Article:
Subscribe now for just £20 per year


How effective are liaison and diversion schemes?

Work with offenders looks at a new evaluation of the national model.

How effective are liaison and diversion schemes?

Date - 23rd April 2021
By - Russell Webster - Work with Offenders
2 Comments 2 Comments}

The RAND Corporation has just published its Outcome evaluation of the national model for liaison and diversion. As most readers will know, Liaison and Diversion (L&D) services are designed to support people with mental health problems, a learning disability, substance misuse problems and other vulnerabilities including unstable accommodation and risk of self-harm or domestic abuse.

What are liaison and diversion services?

L&D services have operated in police custody suites in some form for over 25 years, but their nature and quality varied between locations and there were many areas of the country where no L&D services were available.

However in 2011 and 2013, the Department of Health developed a national L&D model which was launched the following year, piloted at ten trial sites initially. The pilots were successful and the model was rolled out across the country in 2017 and 2018. The National Model for L&D provides 24-hour, seven days per week services for people of all ages in the adult and youth justice pathways, covering a range of health issues and ‘vulnerabilities’ including mental health, physical health and learning disabilities.

There are four main goals for these L&D services:

  1. Improve access to healthcare and support services for vulnerable individuals and a reduction in health inequalities.
  2. Reduce reoffending or escalation of offending behaviours.
  3. Divert individuals, where appropriate, out of the youth and criminal justice systems into health, social care or other supportive services.
  4. Deliver efficiencies within the youth and criminal justice systems.

The evaluation

RAND’s evaluation of the National Model for L&D was conducted at 27 sites in England. Interestingly, it employed a novel, linked data set combining national level administrative data from both the healthcare and criminal justice sectors. The data set combined information from four separate healthcare sources (Hospital Episode Statistics Accident & Emergency, Mental Health Services Datasets, Improving Access to Psychological Therapies database, National Drug Treatment Monitoring System) and two separate criminal justice sources (Police National Computer, Her Majesty’s Courts and Tribunals Service).

This evaluation examined the impact of the National Model for L&D on health service utilisation, reconviction, diversion from the criminal justice system and timeliness of court processes, as well as the economic effects of identified impacts. Outcomes included:

  • Accident & Emergency attendances
  • Referrals and attendances at specialist mental health services
  • Referrals and attendances at Improving Access to Psychological Therapies services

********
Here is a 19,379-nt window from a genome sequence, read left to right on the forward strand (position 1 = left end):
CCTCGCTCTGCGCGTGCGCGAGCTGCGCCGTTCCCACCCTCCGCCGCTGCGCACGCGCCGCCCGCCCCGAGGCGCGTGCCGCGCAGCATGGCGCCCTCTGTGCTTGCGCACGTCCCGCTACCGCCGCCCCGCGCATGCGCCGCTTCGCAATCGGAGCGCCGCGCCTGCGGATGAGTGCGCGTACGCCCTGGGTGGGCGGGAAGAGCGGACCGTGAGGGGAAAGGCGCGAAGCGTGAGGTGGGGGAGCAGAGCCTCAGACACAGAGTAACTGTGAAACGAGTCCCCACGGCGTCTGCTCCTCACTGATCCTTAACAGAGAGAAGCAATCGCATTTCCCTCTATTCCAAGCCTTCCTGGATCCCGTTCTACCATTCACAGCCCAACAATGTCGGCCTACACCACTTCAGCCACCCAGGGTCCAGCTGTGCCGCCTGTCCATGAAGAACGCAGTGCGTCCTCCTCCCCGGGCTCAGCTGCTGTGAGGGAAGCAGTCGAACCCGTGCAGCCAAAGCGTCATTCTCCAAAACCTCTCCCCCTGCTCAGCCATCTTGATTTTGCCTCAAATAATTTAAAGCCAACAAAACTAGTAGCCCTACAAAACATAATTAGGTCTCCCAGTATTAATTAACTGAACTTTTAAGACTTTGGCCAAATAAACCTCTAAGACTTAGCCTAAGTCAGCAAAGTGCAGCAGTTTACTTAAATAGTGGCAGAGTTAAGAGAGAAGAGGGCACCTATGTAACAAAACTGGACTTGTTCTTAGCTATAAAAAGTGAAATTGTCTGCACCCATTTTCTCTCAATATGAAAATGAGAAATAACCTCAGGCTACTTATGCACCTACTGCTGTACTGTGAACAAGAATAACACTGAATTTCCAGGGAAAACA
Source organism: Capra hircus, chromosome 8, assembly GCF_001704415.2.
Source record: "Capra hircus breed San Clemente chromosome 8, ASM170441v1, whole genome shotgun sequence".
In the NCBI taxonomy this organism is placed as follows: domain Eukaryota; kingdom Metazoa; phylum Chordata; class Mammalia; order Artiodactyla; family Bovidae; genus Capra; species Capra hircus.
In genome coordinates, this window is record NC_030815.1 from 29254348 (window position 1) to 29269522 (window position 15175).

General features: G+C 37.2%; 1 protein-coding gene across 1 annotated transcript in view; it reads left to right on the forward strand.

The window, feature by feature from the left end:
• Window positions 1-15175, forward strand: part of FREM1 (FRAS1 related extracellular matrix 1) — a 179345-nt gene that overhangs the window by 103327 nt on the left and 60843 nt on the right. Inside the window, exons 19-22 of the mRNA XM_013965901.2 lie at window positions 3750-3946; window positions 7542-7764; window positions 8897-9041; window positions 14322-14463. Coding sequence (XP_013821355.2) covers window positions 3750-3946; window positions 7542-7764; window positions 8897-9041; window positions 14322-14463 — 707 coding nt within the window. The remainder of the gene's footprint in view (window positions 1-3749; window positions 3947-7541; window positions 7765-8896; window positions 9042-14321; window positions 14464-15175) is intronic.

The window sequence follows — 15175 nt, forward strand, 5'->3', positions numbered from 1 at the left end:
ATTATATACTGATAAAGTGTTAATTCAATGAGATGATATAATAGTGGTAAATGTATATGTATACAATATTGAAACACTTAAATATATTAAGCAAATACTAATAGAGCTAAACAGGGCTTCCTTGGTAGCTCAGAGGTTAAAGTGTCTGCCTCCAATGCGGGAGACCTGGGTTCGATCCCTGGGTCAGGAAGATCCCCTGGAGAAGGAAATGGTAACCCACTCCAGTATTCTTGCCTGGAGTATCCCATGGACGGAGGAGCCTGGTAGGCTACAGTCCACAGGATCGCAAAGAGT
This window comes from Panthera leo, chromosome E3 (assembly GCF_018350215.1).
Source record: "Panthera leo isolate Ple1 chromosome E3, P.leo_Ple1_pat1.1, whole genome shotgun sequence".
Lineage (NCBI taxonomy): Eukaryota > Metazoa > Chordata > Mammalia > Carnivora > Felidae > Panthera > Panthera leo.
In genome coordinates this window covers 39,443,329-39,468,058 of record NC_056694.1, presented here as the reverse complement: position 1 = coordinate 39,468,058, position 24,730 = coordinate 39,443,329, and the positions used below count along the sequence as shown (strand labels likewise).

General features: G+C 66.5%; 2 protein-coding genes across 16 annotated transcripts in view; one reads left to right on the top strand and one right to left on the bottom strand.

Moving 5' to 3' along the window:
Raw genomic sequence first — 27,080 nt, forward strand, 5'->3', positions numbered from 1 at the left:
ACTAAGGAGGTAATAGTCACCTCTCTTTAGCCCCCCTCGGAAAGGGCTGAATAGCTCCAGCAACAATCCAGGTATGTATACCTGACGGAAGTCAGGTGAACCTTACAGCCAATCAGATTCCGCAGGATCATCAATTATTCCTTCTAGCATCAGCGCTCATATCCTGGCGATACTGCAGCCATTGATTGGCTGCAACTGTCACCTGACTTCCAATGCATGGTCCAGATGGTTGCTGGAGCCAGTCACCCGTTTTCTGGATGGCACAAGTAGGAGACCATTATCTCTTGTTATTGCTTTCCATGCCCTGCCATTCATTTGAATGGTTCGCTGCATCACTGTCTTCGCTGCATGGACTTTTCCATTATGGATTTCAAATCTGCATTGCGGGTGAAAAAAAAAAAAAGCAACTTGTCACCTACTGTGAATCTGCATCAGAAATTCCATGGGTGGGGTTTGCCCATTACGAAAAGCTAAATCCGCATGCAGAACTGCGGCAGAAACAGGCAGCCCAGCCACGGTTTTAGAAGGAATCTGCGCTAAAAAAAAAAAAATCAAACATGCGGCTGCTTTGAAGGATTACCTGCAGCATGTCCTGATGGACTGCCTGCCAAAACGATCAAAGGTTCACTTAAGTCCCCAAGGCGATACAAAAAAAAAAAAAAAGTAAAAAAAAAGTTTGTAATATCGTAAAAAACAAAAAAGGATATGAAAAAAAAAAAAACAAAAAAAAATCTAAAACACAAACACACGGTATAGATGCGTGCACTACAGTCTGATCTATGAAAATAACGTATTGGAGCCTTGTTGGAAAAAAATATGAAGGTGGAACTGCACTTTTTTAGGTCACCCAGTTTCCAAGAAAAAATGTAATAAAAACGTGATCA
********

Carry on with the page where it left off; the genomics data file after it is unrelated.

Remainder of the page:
• Referrals and attendances at drug and alcohol treatment services, and data on quality of life and other wellbeing measures
  • Offending, including offence type and outcome
  • Court processes, including duration and number of hearings.

Analyses conducted across the data sources consistently showed that L&D services are successfully engaging with a group of service users with a broad range of vulnerabilities, often at a time of acute crisis when they are most in need of support. The strongest effect appeared to be an increase in diversion from custodial sentences, although L&D services may also increase referrals to mental health and drug and alcohol treatment services.

However, it is interesting to note that there was no evidence of an impact on offending, but also no evidence that outcomes became worse due to L&D referral.


The main findings from the research were:

  • L&D services succeeded in engaging people with a broad range of vulnerabilities.
  • L&D services appear to intervene at a point of crisis.
  • L&D services appear to increase diversion from custodial sentences.
  • The interventions offered, and their uptake, varies by individual and by L&D site, and range from advice and brief interventions, to primary care referral, to detention for psychiatric assessment.
  • Following L&D referral, there is a short-term increase in referral to mental health services.
  • Drug and alcohol treatment referral and attendance may increase following L&D referral.
  • Referral to L&D services does not appear to reduce offending.
  • Court processes are not significantly affected by L&D services.

Finally, the evaluation conducted a cost benefit analysis and found that the L&D programme contributes to savings in the criminal justice system of between £13.1 million and £41.5 million through diversion from custody and consequent increases in productivity.

Do you have an interesting news story? Contact the newsdesk on 0203 119 3303
or alternatively get in touch via the contact form.

Categories and Tags

Police Oracle welcomes readers’ comments but please keep them concise if possible. Personally abusive comments directed at named individuals and posted anonymously are not welcome. The editor reserves the right to block and delete any comments that fall into this category.


Ordered by:
Anono - 2 hours ago

Most offenders that I have spoken to say they would have stopped if given a harsh sentence the first time around. But because the system was too soft touch the continued on with a life of crime.